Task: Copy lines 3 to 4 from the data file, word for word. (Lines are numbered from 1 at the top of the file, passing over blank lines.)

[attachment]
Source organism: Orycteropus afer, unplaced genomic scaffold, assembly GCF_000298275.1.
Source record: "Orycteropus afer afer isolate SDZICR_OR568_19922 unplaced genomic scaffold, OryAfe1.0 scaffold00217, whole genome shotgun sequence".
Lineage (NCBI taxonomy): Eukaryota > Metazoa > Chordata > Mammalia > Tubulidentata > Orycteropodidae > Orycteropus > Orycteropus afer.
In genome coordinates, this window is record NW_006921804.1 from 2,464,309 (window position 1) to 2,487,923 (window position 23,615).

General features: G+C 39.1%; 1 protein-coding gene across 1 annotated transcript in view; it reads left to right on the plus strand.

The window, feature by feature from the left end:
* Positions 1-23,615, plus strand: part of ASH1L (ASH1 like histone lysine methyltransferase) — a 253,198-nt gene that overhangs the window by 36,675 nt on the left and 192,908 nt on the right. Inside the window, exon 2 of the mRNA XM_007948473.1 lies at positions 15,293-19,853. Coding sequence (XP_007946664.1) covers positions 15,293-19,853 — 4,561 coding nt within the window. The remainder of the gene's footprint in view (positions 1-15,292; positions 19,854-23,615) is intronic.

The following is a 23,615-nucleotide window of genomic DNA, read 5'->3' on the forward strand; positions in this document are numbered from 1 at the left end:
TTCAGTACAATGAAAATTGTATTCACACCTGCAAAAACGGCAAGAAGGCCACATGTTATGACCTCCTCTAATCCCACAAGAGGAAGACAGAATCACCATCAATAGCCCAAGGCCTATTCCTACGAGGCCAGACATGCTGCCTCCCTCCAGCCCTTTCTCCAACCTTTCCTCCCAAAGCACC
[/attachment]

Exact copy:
Lineage (NCBI taxonomy): Eukaryota > Metazoa > Chordata > Mammalia > Tubulidentata > Orycteropodidae > Orycteropus > Orycteropus afer.
In genome coordinates, this window is record NW_006921804.1 from 2,464,309 (window position 1) to 2,487,923 (window position 23,615).